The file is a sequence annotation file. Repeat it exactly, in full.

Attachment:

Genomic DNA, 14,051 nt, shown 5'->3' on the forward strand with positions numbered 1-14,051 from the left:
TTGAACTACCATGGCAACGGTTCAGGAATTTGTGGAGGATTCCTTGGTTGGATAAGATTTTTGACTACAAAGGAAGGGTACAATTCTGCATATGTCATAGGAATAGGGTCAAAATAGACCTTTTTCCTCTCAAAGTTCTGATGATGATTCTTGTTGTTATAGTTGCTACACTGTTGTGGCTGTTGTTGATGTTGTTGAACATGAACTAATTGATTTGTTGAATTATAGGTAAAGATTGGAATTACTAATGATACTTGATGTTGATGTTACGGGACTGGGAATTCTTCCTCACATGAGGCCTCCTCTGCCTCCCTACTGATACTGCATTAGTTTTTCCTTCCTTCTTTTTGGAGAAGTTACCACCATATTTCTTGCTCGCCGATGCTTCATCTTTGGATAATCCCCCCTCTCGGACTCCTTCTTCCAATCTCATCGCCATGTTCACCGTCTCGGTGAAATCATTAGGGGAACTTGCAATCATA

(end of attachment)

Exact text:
Genomic DNA, 14,051 nt, shown 5'->3' on the forward strand with positions numbered 1-14,051 from the left:
TTGAACTACCATGGCAACGGTTCAGGAATTTGTGGAGGATTCCTTGGTTGGATAAGATTTTTGACTACAAAGGAAGGGTACAATTCTGCATATGTCATAGGAATAGGGTCAAAATAGACCTTTTTCCTCTCAAAGTTCTGATGATGATTCTTGTTGTTATAGTTGCTACACTGTTGTGGCTGTTGTTGATGTTGTTGAACATGAACTAATTGATTTGTTGAATTATAGGTAAAGATTGGAATTACTAATGATACTTGATGTTGATGTTACGGGACTGGGAATTCTTCCTCACATGAGGCCTCCTCTGCCTCCCTACTGATACTGCATTAGTTTTTCCTTCCTTCTTTTTGGAGAAGTTACCACCATATTTCTTGCTCGCCGATGCTTCATCTTTGGATAATCCCCCCTCTCGGACTCCTTCTTCCAATCTCATCGCCATGTTCACCGTCTCGGTGAAATCATTAGGGGAACTTGCAATCATA